Employee Recognition Programs

Employee Recognition Programs

Employee Recognition Programs

Managing the delicate balance in delicate times

Everything about employment is tough these days. Choosing the right person. The unpredictability of economic and competitive conditions and how they might prompt reductions in staff. Not the least of employment problems is holding on to really productive employees who, frankly, are just as employable elsewhere. The term human resources has never been more profound, and its’ significance in a global economy will only grow.

What makes the matter more delicate is the awkwardness of focusing on tenure in a time of frequent lay-offs. Employees of a company that has suffered a lay-off may dismiss a program that cites the few employees who lasted decades with the firm. Tenure and performance are not the same thing.

Nonetheless, employees make career choices based on their perceptions and intuitions. A 2003 Gallup poll reported that 61% of employee surveyed reported that they hadn’t received any meaningful positive attention in the past year. Another study indicated that 53% of employee respondents left an employer due to lack of incentives or lack of recognition and praise.

One Harvard study outlines the service profit chain, their term for the connection between employee satisfaction and customer service, and customer service’s relationship to profits. For example, Taco Bell found that 20% of the stores with the lowest turnover rates enjoy double the sales and 55% higher profits than the 20% of stores with the highest employee turnover rates.

Failing to recognize employee performance – the dollars and sense of it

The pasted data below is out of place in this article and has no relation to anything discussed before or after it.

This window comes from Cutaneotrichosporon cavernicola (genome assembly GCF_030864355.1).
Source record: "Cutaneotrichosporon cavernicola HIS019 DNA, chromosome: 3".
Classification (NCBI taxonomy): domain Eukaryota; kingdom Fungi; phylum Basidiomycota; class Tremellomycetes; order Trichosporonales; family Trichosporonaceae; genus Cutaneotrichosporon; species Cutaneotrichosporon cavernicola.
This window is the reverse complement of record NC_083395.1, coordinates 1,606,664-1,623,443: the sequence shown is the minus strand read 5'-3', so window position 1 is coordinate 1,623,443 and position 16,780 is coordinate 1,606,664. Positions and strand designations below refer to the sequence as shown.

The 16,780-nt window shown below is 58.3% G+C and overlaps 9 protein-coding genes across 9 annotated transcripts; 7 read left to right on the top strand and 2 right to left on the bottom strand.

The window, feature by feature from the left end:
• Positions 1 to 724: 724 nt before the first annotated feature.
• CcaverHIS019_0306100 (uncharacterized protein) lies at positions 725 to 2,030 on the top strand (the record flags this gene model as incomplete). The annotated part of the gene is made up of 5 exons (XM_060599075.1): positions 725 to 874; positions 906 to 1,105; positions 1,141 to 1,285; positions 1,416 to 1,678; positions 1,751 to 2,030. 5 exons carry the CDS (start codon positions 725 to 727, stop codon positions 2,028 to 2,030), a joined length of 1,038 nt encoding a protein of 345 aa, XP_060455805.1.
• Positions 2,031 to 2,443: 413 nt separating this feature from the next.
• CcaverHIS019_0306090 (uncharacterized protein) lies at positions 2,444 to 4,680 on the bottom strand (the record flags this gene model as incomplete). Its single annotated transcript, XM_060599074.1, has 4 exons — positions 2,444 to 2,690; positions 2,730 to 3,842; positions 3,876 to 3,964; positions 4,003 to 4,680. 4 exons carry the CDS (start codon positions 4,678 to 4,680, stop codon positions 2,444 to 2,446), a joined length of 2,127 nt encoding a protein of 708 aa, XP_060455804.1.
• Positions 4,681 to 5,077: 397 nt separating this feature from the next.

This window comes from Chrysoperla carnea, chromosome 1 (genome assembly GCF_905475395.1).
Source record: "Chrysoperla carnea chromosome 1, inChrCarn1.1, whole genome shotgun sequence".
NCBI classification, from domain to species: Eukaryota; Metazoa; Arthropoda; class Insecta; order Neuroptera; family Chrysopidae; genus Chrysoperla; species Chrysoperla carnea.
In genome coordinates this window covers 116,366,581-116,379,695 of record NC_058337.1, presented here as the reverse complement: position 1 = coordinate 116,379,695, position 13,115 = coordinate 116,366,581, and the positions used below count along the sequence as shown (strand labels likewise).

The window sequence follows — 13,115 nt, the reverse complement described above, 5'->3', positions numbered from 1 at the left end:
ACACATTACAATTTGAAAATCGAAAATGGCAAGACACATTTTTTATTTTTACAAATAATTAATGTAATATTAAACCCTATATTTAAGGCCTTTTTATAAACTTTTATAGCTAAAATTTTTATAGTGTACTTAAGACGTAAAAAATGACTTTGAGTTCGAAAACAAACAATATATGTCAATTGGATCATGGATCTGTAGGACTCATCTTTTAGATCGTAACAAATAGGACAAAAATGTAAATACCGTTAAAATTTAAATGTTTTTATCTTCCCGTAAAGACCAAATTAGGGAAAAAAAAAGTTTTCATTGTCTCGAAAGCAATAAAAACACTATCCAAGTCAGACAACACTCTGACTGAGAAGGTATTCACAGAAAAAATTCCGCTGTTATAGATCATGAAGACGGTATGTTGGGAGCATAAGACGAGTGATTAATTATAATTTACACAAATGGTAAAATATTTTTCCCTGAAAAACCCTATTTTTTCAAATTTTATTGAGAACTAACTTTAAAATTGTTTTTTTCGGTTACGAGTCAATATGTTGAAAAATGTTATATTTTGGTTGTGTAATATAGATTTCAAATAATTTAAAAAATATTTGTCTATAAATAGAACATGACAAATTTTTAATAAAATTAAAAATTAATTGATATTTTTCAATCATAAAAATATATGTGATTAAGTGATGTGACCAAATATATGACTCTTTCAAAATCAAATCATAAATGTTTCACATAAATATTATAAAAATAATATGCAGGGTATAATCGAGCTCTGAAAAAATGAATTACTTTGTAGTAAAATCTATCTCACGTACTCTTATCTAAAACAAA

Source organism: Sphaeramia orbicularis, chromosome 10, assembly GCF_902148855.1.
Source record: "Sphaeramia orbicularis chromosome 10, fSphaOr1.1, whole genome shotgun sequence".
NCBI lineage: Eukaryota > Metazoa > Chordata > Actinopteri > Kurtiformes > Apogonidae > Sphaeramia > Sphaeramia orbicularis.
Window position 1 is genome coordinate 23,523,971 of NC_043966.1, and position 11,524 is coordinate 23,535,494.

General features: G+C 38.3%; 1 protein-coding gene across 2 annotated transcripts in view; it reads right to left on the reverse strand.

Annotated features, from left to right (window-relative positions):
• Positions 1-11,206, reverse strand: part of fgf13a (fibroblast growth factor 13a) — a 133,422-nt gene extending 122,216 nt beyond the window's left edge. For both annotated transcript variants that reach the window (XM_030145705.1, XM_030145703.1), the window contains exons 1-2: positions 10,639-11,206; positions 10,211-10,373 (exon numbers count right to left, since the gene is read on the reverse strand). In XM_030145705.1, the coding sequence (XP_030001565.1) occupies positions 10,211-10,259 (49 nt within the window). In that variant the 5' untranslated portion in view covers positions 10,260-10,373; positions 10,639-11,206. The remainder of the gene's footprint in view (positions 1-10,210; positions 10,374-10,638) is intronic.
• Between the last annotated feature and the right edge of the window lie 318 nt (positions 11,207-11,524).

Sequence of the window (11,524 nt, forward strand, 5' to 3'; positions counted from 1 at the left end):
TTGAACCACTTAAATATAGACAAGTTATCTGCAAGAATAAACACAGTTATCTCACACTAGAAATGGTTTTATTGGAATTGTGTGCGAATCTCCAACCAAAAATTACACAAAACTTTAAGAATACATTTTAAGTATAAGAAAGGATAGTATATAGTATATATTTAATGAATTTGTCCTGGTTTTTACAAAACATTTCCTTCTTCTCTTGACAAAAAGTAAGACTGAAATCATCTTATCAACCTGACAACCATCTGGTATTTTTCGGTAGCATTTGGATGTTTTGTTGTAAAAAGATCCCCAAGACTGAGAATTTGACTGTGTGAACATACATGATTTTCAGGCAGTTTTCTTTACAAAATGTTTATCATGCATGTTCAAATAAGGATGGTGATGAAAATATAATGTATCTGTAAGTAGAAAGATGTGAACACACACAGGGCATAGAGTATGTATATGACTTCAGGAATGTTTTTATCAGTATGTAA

Most organizations greatly under-estimate the costs of employee turnover. Consultants Bliss & Associates have extensively studied these costs, both the obvious ones and less conspicuous ones, in their Turnover Cost Projection Model. The Bliss model includes four categories of turnover cost: 1) costs due to the person’s leaving, 2) hiring costs, 3) training costs, and 4) lost productivity costs.

A human resources website called HR.com estimates it costs two to three times more to replace a worker than to retain the employee. Bliss estimates the cost of replacing a departing employee begins at 150% of his or her salary. Do the math: consider the added value of reducing turnover by, say, 25% and putting that savings into revenue producers.

Employee turnover can no longer be viewed as an uncontrollable reality of running a business, flippantly dismissed with statements such as “hey, we can’t do anything about … employees leave and that’s that.” Some organizations have low turnover even in tough economic conditions. Why? Perhaps such firms have analyzed their turnover costs and seen the impact on the bottom line.

How good employee recognition programs work – can your company do it?

Employees work best if given concrete goals and objectives that they and their supervisors can both measure and manage. Clear, understandable criteria for recognition are important.
Understand each employee’s ‘hot buttons.’ What motivates 19-year-old part-timers struggling to pay tuition isn’t what a full-time career track store manager or line manager views as recognition.
Successful employee recognition programs allow for multiple winners.
Successful recognition awards are often individual surprises rather than multiple awards saved for an announced event. Instead of employees focusing on winning an award, they are focused on just doing well at their jobs.
All employees at all levels should be recognized for good work, including supervisors and managers.
Successful programs don’t have to be elaborate and complicated to work. Once criteria are set and recognition awards match employee values, the administration can and should be simple.